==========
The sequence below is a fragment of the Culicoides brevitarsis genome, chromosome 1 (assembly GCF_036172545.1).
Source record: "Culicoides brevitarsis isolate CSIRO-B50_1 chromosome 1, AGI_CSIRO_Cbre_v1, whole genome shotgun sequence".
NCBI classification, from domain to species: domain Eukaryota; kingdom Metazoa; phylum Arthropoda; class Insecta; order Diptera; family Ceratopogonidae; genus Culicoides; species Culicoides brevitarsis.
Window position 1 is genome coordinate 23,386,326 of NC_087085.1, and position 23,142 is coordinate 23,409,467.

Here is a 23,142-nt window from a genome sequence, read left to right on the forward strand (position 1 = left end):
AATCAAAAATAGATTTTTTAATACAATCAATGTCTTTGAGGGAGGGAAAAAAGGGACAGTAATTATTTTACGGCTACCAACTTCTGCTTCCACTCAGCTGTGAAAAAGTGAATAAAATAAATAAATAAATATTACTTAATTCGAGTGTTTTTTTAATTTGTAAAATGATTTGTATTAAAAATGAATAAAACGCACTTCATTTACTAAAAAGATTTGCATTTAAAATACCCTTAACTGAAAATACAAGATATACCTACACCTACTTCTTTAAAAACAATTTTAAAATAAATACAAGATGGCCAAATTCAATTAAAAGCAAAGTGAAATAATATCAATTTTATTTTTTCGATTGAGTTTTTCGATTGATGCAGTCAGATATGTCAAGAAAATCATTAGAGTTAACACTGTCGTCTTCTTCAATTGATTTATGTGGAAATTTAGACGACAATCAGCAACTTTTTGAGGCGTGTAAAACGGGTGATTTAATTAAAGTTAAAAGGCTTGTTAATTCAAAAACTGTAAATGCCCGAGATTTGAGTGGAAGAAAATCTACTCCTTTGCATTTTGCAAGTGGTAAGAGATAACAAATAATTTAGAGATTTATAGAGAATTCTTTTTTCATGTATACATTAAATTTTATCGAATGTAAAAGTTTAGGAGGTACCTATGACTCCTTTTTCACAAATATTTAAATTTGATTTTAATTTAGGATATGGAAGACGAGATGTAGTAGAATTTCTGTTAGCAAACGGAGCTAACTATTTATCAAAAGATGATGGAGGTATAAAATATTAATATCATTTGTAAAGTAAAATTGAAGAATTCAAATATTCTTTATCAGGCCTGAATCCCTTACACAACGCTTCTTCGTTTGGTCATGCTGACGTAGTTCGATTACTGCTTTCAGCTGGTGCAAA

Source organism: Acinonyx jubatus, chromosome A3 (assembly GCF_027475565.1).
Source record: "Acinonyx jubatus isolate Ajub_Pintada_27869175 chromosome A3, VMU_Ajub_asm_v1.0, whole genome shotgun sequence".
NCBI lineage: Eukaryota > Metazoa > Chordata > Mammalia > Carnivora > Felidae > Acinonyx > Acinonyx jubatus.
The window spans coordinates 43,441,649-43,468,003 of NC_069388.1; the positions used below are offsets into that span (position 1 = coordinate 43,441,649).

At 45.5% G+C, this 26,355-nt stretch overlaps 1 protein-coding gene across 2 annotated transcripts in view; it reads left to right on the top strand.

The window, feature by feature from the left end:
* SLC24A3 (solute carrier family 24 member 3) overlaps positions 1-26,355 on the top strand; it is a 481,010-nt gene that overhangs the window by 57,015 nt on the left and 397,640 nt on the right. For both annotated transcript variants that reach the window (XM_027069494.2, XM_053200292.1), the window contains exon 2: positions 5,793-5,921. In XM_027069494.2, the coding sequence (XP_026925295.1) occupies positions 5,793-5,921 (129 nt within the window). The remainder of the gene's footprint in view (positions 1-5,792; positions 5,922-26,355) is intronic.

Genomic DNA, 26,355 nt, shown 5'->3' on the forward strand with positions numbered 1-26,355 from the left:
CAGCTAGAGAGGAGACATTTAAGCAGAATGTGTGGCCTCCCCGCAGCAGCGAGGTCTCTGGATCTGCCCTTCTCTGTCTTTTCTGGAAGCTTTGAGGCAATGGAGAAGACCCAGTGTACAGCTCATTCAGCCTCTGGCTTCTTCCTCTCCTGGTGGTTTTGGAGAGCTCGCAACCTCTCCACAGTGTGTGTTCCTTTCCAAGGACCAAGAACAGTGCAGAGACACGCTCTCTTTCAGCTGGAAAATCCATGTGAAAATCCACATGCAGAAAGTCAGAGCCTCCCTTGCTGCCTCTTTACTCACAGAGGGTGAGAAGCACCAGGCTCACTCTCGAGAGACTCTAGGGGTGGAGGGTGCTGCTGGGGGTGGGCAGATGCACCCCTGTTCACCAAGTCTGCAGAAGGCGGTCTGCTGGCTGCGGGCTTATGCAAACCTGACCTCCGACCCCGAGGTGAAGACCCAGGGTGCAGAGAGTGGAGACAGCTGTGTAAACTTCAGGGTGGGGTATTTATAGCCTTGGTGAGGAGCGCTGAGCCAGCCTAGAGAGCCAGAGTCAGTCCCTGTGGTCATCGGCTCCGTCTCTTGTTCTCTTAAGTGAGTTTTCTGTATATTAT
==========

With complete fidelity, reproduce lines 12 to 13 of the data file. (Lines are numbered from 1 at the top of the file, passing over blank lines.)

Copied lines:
The window, feature by feature from the left end:
* SLC24A3 (solute carrier family 24 member 3) overlaps positions 1-26,355 on the top strand; it is a 481,010-nt gene that overhangs the window by 57,015 nt on the left and 397,640 nt on the right. For both annotated transcript variants that reach the window (XM_027069494.2, XM_053200292.1), the window contains exon 2: positions 5,793-5,921. In XM_027069494.2, the coding sequence (XP_026925295.1) occupies positions 5,793-5,921 (129 nt within the window). The remainder of the gene's footprint in view (positions 1-5,792; positions 5,922-26,355) is intronic.